Lima, Peru (29 April-13 May)

This visit to Lima,indigenous Peru was only my second time to the southern hemisphere, after visiting Santiago, Chile last December. However, I am committed to regularly visiting South America in the future as I get serious with my Spanish-learning and extending my research into Latin America and the Caribbean. My research will look at gender and the tattoo industry, in which there are significant differences between nations. My other research project will look at cannabis consumption and gender in various countries with different laws and policies. Finally, I am also interested in researching digital nomad women, as I start to get a bit involved with that community.
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In Santiago, Chile, everyone had tattoos, both men and women sported extensive artwork and tattoo shops were prevalent. But in Peru, there were only a handful of tattoo shops found on the map, and I only saw about five during the whole time I was here. I noticed that tattoos are fairly rare, but the ones I did see were small, black ink, and simplistic, script or small designs. While walking through old town, I heard two or three people calling out, “tatuajes.” I took the flyer from one guy and he led me to his shop, in the back of a small shopping center oriented towards cell phone sales. He said there were five artists working in their shop, and their portfolios reflected the small black ink designs I had seen around town. Apparently the popularity of tattooing hit between four and ten years ago, and the skill level remained in early stages of simplicity. My extensive, colorful artwork branded me as a gringo, along with my other cultural markers. Artwork that one would see in the U.S. was just not seen in Lima, except on other American or Europeans. But interesting enough so that I would love to return and interview tattoo artists and collectors to find out about this growing commercial development.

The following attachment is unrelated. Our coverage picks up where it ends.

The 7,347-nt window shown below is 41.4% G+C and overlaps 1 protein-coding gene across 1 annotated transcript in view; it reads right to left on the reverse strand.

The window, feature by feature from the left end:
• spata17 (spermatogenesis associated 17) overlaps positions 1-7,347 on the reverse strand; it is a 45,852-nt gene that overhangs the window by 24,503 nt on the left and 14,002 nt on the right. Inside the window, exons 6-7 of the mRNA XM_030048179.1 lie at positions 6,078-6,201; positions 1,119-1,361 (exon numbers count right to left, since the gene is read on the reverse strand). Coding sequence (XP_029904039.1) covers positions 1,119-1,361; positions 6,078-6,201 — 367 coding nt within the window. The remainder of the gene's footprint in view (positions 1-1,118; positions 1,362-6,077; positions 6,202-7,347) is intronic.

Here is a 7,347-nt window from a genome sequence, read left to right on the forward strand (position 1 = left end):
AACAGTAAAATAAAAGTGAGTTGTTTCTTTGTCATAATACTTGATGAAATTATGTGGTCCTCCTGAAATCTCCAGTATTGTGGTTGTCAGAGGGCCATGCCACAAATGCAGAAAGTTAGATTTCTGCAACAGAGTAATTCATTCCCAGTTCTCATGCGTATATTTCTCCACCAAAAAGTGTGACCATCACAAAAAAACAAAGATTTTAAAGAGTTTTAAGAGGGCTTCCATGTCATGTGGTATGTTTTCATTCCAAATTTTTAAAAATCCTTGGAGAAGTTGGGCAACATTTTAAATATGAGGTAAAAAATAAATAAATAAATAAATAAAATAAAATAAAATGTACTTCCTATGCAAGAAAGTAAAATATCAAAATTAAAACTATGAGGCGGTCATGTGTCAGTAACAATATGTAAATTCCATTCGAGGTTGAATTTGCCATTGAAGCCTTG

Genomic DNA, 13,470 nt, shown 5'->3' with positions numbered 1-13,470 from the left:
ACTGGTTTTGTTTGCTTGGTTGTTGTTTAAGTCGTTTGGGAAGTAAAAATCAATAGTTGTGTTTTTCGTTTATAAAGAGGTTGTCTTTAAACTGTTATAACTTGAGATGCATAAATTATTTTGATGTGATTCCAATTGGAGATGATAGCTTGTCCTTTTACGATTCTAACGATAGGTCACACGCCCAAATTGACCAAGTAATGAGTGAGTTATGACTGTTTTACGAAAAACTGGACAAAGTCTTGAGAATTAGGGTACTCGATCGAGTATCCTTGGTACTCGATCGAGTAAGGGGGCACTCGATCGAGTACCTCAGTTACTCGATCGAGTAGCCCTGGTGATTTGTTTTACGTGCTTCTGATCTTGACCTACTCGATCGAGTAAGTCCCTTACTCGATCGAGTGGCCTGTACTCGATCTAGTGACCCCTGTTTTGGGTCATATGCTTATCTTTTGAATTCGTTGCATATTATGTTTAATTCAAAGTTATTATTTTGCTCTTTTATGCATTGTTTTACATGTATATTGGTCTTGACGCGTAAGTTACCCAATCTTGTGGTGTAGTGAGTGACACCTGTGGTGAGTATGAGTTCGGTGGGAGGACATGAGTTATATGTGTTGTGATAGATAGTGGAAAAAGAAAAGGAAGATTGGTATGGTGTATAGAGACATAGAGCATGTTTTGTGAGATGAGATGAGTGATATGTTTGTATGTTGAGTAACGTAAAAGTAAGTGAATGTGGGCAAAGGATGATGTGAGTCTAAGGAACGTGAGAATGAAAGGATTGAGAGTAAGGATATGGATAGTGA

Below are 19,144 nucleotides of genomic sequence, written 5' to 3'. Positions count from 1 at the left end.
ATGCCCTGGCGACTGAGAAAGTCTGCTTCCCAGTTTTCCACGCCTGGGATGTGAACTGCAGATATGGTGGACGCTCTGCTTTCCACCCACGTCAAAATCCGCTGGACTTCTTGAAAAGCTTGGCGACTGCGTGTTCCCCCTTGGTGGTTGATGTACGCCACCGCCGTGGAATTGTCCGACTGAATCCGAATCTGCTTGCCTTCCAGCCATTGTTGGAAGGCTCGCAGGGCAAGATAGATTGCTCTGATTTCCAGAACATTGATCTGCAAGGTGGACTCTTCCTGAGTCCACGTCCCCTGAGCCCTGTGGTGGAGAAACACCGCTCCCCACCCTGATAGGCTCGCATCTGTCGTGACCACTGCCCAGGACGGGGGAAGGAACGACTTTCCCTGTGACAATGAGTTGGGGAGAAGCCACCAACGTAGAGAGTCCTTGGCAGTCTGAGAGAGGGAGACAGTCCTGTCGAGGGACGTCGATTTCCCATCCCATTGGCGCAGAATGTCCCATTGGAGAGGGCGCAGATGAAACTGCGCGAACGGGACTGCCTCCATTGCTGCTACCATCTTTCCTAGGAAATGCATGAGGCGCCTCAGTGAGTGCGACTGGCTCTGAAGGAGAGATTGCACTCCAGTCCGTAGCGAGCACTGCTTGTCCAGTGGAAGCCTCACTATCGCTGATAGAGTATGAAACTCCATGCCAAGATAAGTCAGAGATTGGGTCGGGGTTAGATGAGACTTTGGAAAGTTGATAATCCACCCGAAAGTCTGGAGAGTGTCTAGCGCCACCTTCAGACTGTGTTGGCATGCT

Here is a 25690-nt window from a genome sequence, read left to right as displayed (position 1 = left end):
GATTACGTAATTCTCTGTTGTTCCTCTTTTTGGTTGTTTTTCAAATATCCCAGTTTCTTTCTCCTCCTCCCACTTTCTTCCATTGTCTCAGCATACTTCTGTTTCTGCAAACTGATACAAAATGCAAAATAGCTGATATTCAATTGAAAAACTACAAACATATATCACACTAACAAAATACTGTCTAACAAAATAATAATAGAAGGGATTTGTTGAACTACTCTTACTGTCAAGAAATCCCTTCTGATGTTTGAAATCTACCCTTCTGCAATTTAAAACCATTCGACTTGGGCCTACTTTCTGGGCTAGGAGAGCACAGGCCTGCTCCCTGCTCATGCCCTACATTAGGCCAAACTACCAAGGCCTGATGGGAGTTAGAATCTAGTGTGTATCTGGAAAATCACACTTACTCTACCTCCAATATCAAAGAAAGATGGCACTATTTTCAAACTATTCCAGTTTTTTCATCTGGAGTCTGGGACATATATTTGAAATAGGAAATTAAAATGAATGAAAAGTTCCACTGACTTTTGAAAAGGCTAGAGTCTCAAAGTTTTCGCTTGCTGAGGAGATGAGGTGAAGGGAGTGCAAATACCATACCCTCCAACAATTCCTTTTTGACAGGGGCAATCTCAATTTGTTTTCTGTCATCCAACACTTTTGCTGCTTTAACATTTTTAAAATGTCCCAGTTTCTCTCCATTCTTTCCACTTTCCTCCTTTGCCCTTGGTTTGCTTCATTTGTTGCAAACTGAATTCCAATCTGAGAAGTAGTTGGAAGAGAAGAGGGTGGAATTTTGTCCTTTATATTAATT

The reason I chose Lima, was that I was attending the Latin American Studies Association, because of my research interests. It was my first time attending the conference, and I enjoyed the opportunity to attend sessions in both Spanish and English.

On my first night of arrival, I landed around 11pm and took a taxi to my reserved hotel. But once I got there, they didn’t have my reservation, and gave me the only cebiche and causaroom they had left–the worst room in this low-budget hotel. Luckily, I was too tired to get depressed and wonder on the even of my eight-month excursion, “what have I gotten myself into?” It reminded me of a place I would end up as a teenage runaway. Therefore, the next day was spent getting into a better hotel, but in the downtown area of Jesus Maria, the real-gritty city feel, before I moved into my bourgie airbnb accommodations next week in the wealthy neighborhood of San Isidro. From this central location, I could check out the Parque de la Reserva, Old Town, and Chinatown. I was happy to learn that Peru has the largest community of Chinese people in South America, and Lima alone has 6,000 “Chifa” restaurants, a fusion of Chinese and Peruvian food. I ate plenty of this food, as my Chinese-themed hotel had a Chifa restaurant in it, as well as the barrio Chifa restaurants on every block. I enjoyed eating in the small, local restaurants, so much like walking into someone’s home, with kitchens just like those of a personal dwelling.